John Deere's expansion was the news Columbia County leaders had been waiting on.
The tractor company's move last week meant the county's speculative building - a $1.8-million, 128,000-square-foot shell in Horizon South Industrial Park - went off the market and out of the county's budget.
"This is another blue ribbon day for Columbia County," said County Commission Chairman Jim Whitehead. "John Deere Commercial Products has been an outstanding corporate citizen. We look forward to their continued commitment to our community and their employees."
The company will reportedly use the spec building as warehouse space - after nearly $2.3 million in bond-financed work is completed. Site plans for the building call for additional parking, a "lay-down" area in back and a loading dock added to the building. County leaders said the company should be moved into the building by November.
Under the terms of the deal OK'd by Development Authority members last week, the county would turn over ownership of the building to a consortium of local banks. The consortium will then refinance the building - and the planned improvements - using $4.1 million in taxable industrial revenue bonds through the Development Authority and lease the building for 10 years to John Deere for warehousing space. At the end of the lease, John Deere will purchase the building.
The group of banks is a new approach for the authority - in the past, they've taken bids from various banks on bonds. The consortium concept eliminated the bidding war.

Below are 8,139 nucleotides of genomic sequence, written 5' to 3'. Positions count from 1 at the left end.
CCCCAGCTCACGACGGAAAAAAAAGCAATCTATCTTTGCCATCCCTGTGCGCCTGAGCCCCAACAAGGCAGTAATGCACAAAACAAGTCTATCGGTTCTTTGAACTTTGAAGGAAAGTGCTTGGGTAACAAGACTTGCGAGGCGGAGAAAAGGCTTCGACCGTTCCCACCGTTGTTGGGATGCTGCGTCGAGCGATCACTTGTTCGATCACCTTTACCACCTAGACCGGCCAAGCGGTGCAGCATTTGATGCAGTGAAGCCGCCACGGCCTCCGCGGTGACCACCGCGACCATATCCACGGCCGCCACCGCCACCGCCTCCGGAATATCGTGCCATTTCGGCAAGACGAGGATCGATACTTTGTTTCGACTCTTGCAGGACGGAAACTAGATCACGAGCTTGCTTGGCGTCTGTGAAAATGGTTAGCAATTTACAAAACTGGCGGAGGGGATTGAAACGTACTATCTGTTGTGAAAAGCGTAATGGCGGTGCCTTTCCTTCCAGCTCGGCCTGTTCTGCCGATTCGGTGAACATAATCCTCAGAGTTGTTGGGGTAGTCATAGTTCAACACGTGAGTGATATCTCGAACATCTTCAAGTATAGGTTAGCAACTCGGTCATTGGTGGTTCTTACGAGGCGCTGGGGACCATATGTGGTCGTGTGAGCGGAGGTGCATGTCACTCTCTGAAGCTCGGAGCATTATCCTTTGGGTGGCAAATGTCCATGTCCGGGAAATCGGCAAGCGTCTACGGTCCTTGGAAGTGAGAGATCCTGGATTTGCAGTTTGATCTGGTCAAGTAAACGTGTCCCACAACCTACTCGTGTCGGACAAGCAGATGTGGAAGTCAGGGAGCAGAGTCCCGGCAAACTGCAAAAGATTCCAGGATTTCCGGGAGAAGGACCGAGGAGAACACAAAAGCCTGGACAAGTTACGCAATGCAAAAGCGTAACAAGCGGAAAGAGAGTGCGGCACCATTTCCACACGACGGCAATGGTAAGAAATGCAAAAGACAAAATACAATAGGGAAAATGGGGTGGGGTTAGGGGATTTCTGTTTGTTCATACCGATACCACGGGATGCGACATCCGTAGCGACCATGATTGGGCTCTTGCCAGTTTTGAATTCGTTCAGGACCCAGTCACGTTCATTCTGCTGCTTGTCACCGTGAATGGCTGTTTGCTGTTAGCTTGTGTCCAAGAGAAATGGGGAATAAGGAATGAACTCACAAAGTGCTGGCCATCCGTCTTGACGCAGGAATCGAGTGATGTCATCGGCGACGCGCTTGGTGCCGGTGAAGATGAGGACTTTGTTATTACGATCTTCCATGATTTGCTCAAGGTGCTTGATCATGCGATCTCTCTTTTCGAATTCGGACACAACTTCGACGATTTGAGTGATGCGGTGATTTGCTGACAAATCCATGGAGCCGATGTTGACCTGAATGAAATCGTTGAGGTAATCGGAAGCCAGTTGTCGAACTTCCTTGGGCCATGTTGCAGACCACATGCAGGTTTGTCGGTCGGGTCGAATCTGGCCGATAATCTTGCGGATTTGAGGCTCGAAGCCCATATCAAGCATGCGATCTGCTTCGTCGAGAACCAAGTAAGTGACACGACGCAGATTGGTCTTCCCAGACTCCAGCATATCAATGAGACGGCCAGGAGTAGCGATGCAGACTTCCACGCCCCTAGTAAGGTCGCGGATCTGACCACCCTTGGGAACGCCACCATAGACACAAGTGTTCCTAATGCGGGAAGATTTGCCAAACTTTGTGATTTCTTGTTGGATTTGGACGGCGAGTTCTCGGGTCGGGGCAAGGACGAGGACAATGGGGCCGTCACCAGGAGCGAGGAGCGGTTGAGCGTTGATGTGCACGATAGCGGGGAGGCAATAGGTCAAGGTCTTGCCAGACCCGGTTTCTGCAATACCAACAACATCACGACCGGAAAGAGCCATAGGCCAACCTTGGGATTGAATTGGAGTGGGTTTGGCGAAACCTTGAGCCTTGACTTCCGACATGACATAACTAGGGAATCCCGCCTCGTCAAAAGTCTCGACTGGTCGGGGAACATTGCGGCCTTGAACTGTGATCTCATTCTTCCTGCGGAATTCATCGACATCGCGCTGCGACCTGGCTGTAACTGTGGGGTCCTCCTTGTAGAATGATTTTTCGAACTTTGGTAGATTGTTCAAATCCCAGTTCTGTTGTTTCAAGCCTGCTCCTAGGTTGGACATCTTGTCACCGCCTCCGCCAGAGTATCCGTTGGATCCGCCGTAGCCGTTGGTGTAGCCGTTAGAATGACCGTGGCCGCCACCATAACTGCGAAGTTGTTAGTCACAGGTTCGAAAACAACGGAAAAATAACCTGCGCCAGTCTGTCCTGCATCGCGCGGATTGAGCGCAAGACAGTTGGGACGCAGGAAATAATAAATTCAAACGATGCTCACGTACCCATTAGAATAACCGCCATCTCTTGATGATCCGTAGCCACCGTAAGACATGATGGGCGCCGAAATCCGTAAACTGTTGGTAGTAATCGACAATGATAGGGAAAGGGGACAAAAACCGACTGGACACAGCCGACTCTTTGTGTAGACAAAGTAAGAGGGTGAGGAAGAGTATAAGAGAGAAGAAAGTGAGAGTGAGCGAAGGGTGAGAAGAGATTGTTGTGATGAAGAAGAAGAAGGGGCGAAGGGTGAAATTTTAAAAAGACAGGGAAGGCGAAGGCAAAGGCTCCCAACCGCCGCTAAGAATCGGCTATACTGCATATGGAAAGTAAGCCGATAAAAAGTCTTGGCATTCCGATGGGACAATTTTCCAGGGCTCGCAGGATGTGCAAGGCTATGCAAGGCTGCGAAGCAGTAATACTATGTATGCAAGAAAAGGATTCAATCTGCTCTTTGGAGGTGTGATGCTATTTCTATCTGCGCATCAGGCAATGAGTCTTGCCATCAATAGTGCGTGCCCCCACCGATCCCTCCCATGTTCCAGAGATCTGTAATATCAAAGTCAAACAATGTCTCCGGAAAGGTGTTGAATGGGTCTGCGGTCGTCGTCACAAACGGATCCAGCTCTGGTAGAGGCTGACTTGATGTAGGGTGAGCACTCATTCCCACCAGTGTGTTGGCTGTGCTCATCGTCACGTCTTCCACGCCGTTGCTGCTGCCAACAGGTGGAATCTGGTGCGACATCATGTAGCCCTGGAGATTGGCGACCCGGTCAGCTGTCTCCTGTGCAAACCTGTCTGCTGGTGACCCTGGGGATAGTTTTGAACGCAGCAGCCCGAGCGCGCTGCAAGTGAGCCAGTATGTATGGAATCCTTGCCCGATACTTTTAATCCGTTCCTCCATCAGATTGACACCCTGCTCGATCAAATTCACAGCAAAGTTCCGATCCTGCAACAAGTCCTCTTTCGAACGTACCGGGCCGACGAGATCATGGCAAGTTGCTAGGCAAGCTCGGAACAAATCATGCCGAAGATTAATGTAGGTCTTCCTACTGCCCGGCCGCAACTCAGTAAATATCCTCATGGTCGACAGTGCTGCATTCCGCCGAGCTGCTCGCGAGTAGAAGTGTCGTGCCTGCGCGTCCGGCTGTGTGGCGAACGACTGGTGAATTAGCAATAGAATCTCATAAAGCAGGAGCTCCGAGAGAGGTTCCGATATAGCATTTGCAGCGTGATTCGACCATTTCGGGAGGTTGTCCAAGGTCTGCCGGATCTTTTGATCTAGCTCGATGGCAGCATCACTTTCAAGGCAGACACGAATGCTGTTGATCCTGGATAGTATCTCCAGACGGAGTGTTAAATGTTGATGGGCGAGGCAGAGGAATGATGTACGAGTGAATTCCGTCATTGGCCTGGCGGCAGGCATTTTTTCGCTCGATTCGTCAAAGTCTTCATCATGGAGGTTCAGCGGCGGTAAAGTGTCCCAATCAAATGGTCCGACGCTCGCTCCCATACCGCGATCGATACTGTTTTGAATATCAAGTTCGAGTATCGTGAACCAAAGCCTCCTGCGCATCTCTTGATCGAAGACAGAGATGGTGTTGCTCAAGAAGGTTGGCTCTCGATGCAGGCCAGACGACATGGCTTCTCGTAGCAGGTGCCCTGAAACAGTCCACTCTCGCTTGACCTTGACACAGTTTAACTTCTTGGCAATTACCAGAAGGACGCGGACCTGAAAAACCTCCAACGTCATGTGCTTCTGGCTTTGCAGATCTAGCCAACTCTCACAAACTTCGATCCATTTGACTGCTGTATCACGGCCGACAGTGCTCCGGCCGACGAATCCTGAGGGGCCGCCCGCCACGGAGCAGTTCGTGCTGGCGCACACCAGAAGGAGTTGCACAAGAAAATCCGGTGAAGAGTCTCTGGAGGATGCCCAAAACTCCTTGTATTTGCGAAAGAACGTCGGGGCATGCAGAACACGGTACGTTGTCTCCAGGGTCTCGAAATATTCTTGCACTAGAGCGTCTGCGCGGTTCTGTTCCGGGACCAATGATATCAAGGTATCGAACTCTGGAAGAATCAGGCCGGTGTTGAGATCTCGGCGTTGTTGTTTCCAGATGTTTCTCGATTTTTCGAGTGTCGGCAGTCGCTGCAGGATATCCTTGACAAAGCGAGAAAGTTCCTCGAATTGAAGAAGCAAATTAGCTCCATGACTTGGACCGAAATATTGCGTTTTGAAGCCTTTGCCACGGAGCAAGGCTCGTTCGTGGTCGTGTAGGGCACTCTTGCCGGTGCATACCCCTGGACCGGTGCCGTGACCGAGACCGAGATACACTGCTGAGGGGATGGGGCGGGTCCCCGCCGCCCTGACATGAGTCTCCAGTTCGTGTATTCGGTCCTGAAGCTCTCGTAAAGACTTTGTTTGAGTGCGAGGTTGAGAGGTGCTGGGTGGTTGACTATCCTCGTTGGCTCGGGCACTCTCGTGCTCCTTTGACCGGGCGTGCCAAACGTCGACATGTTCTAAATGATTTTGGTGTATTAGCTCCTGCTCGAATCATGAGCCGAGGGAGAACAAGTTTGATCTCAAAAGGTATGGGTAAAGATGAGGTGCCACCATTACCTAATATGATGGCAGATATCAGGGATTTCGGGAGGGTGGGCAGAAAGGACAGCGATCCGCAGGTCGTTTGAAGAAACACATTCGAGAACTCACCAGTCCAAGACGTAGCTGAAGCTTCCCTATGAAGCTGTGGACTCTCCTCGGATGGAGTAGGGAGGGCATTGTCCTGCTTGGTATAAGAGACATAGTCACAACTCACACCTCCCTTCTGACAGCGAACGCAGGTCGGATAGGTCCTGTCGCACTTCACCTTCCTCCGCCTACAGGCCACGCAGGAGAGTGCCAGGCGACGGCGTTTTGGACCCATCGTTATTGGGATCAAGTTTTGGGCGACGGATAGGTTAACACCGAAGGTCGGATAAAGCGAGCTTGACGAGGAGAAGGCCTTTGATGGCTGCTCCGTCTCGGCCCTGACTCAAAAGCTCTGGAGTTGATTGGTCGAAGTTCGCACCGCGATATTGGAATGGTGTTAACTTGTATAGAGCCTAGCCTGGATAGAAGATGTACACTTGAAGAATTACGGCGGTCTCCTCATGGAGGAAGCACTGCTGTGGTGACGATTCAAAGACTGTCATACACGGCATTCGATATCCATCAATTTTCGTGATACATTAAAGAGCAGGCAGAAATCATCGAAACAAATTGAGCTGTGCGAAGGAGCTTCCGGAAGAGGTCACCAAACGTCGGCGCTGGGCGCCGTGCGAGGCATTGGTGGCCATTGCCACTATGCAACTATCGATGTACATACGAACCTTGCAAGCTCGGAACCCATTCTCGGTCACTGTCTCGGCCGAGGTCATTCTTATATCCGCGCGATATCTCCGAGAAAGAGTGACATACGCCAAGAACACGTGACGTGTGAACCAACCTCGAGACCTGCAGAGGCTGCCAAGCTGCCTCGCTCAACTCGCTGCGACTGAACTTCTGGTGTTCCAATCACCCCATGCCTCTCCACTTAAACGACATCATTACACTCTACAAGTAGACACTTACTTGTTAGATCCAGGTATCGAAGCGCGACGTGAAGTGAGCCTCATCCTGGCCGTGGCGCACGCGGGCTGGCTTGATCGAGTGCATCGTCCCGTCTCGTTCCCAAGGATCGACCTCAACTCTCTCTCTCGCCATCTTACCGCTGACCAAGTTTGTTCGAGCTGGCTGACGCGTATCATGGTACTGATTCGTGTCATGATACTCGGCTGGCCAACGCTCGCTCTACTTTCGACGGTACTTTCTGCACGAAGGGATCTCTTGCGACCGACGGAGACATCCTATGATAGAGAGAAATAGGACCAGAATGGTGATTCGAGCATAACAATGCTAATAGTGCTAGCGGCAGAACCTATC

"At certain times, it is important to rally everyone for the good of the community," said Development Authority Chairman Ron Thigpen.
Columbia County Development Authority Executive Director Bryan Quinsey said the arrangement will cover the construction costs of the building, but other costs like land, marketing and bond interest will be absorbed by the county.
Quinsey said he didn't know how much that cost would be, but other officials estimate the cost to be about $800,000.
"That's the cost of doing business," Quinsey said. "We have to look at the marketing value we've had for the four years we've had the building."
Columbia County's spec building saga began in November 1997, when officials broke ground for the building in Horizon South Industrial Park near Grovetown. The ensuing five years have been a mishmash of cost overruns, failed sales and the use of marketing consultants.
County Commissioner Frank Spears - who has long called for the sale of the spec building - was thrilled with the announcement of the sale.
"I've been waiting for this day for a long time," he said. "Ever since I was first elected I felt like the spec building should have been sold."
Quinsey said he had mixed emotions about the sale. While he's glad to have the expanding industry, he said he's ready to move forward with industrial recruitment in the county.
Selling the building could make getting the attention of companies more difficult because the sale means county may be put on the Department of Industry, Trade and Tourism's back burner.
"They have an A and a B list over there" he said. "Counties that have a spec building are on the A-list. Counties that do not have a spec building are not."
The future could mean another spec building in the county - one built without county dollars.
"I want to see us build another one," said Development Authority Member Mark Moseley - who was chairman of the group when construction of the spec building started in November 1997. "It's just part of the business."
The Columbia County News-Times ©2013. All Rights Reserved.